These include among others, Mrs GMJ Mokgosi of Pitsane in Barolong Farms, David Modikwagae Aphiri of Mochudi, Michael Kitso Dingake of Bobonong, Fish Keitseng of Kanye, and Motsamai Mpho of Maun. However, the applications of many other equally deserving  applicants either bona fide SA citizens or those eligible for South African citizenship and with an impeccable track record of having been at the fore-front of the liberation struggle such as that of Frank Ikaneng Modise who was exiled in the UK were rejected.



This is despite the fact that Frank Modise together with Fish Keitseng were MK veterans and together hosted Nelson Mandela in Lobatse in 1962. Modise was co-founder and organizer of the then United Tobacco Workers Union, a former affiliate of COSATU. 

He was engaged in full time service for the ANC, played a major role in the Zeerust uprising of the 1950s, coordinated its legal defence and conducted underground operations in support of the detainees of the Zeerust uprisings at the courts in Zeerust, Rustenburg and Pretoria.

He was detained and tortured on many occasions by the apartheid police before fleeing via Botswana to the UK where he continued be central in arranging humanitarian, financial, logistical, and educational opportunities for many South African refugees and the ANC. Modise later passed on in London as a result of complications consistent with the injuries he sustained due to torture at the hands of the apartheid police. 



By contrast, Mrs Mokgodi was awarded a service period of 25 years after the Special Pension Administration accepted and was convinced that she was engaged full time in the service of a political organization in terms of Section 1 of the Special Pension Act 69 of 1996.

The Applicants on the other hand maintain they have locus standi to bring the matter before the court because they have exhausted all local remedies and it has become apparent that there is no other reasonable and effective manner in which the challenge can be made particularly since the applicants have tried various political means to obtain clarity as to the procedural fairness, lawfulness and reasonableness of the DHA decision.



The Applicants hope the court will make an order equally applicable to other applicants in a similar position and other potential applicants who might not be part of the court process in the public interest so that their contribution to the struggle is not denied and trampled upon through unlawful administrative action.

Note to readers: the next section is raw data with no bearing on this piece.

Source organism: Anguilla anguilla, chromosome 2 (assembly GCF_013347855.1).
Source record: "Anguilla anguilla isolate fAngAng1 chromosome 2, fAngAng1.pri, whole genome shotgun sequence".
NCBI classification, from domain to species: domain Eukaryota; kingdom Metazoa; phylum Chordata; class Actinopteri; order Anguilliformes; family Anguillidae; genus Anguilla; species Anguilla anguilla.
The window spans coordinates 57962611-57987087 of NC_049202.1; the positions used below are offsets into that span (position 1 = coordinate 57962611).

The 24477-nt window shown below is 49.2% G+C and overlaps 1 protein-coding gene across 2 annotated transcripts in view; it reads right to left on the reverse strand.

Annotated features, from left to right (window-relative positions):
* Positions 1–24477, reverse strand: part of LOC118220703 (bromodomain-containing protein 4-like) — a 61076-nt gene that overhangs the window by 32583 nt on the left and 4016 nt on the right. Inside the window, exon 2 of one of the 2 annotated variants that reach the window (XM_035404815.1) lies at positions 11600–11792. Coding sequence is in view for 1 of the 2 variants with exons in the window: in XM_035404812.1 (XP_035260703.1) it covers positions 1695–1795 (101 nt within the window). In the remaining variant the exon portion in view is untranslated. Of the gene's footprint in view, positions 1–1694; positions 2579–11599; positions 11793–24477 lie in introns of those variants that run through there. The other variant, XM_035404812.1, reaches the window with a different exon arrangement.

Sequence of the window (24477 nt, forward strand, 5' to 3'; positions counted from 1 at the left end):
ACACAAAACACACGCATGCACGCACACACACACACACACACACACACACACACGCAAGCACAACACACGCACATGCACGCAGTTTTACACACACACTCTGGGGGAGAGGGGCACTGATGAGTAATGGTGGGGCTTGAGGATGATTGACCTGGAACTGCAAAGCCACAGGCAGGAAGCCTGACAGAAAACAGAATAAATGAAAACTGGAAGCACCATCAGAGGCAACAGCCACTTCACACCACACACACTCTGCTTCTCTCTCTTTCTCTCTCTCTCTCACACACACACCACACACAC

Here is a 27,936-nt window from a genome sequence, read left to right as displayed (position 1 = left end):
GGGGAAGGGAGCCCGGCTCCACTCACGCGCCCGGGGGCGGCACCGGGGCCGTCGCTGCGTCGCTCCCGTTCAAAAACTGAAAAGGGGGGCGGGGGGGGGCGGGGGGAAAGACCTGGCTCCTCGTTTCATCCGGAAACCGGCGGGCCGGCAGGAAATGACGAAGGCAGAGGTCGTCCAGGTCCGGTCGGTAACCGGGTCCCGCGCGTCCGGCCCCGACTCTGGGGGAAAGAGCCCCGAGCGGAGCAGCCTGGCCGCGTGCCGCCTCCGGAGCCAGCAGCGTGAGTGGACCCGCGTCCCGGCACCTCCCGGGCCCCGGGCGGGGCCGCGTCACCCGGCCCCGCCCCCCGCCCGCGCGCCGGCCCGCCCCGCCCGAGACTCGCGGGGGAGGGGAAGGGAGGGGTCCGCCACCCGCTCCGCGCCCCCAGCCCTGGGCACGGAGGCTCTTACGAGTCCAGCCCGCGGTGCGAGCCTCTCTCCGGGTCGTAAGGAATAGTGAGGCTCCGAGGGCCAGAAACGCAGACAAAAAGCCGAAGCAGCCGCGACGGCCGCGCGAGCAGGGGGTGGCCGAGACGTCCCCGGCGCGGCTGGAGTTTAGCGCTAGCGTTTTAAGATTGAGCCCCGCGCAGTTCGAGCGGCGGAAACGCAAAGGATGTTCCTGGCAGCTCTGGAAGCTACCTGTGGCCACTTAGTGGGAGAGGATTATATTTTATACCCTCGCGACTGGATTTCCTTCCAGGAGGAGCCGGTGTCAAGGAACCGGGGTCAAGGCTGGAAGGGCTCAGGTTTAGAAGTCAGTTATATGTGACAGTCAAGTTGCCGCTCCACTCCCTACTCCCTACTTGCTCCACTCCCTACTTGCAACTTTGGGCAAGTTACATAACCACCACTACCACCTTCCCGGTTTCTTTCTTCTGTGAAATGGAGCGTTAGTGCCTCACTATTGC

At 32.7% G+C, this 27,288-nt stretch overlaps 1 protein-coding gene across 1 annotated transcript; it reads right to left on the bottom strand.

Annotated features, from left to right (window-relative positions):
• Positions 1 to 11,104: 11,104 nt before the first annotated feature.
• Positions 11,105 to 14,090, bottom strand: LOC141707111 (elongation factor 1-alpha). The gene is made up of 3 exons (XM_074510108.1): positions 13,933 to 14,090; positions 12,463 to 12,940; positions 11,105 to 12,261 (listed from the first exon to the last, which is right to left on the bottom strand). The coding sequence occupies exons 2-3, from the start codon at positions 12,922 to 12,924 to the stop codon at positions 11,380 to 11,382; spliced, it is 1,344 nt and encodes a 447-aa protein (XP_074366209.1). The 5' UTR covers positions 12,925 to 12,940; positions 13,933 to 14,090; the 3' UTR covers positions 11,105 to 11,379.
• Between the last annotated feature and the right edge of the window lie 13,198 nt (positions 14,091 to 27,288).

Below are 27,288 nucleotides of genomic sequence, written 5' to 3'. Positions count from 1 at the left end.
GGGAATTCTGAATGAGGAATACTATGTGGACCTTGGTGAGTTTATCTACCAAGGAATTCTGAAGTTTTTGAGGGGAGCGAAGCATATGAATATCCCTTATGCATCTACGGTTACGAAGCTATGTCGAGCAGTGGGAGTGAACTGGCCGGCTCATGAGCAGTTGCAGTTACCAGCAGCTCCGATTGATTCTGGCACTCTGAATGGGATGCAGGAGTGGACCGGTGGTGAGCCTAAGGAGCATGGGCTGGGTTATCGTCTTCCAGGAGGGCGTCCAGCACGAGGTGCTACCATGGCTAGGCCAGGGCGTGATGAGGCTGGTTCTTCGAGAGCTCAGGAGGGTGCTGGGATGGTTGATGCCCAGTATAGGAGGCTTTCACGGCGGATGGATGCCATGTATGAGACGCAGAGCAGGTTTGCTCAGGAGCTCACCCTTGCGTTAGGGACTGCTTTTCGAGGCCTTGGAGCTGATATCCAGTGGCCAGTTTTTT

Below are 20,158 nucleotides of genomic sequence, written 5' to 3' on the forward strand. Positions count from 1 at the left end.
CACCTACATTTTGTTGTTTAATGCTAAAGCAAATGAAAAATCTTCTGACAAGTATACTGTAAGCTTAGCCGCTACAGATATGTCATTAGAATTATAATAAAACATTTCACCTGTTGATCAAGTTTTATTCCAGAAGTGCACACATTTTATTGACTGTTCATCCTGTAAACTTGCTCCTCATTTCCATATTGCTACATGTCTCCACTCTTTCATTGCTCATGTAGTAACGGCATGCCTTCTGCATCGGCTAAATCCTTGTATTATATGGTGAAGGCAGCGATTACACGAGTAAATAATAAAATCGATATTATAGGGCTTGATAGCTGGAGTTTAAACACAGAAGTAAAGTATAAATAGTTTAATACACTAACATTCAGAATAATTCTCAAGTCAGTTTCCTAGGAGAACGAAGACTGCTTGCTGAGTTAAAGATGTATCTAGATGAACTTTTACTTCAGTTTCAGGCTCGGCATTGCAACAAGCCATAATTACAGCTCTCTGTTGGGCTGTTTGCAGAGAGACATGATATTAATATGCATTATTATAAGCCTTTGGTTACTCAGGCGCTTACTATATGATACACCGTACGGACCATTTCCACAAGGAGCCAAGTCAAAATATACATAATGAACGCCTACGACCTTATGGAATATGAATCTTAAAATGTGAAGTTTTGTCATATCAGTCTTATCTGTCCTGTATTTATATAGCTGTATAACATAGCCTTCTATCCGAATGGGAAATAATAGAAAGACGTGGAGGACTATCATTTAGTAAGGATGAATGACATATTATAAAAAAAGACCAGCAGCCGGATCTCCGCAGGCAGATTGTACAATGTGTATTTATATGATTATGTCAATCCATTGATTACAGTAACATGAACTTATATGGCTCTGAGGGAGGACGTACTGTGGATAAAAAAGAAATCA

They also want the Administration’s decision that Batswana and Namibian Applicants should submit a determination of citizenship to the Department of Home Affairs before the Board could consider their appeals to be reviewed and set aside and declared unlawful.

According to them, the delay in bringing the case before the court is an indication of how difficult it can be to challenge the Administration's decision for rejecting their applications for Special Pension.

Most of the applicants do not have the financial means to obtain legal representation since alternative amicable settlements have failed. The court process therefore provided that the only opportunity to challenge the administration’s decision of the Board was by providing evidence in court.

“Other special pension applicants have not had that opportunity and some have passed away and their dependents may not be able to act on their behalf,” they maintain. They fought against apartheid and made real sacrifices towards achievement of South Africa's democracy by risking their personal safety in order to further the cause of freedom and equality in South Africa.



In 2011, Finance Minister Nene was forced to retract his statement following public outcry after he lied to the Parliament standing committee on finance claiming "considerable progress" and that the special pension unit had drastically reduced the backlog for pension applications citing misleading and inflated numbers.

Parliament was informed by Jonathan of many cases of fraud and corruption in the form of fake biographies which were referred to the Special Investment stagnation Unit and the Hawks. 

A special task force investigation corruption revealed how virtually the whole Bizana community, in the Eastern Cape were defrauded and denied the opportunity to apply for pensions by a syndicate made up of Administration officials who used extortion, selling application forms at R500 each.

The Administration failed to take action against officials involved claiming the syndicate did not defraud the state but applicants despite operating as representatives of the fund. The task force opined that fraudulent activities continued unabated among the Administration personnel but no measures were taken to address the problem.

The Administration officials reportedly frustrated the Hawks investigations by refusing to produce all relevant documents. The criminal syndicate of the administration officials was able to produce fake ID documents, birth certificates, death certificates, marriage certificates and using false bank accounts. At least R1 million was intercepted by the task force before it was transferred into a bank account by the syndicate.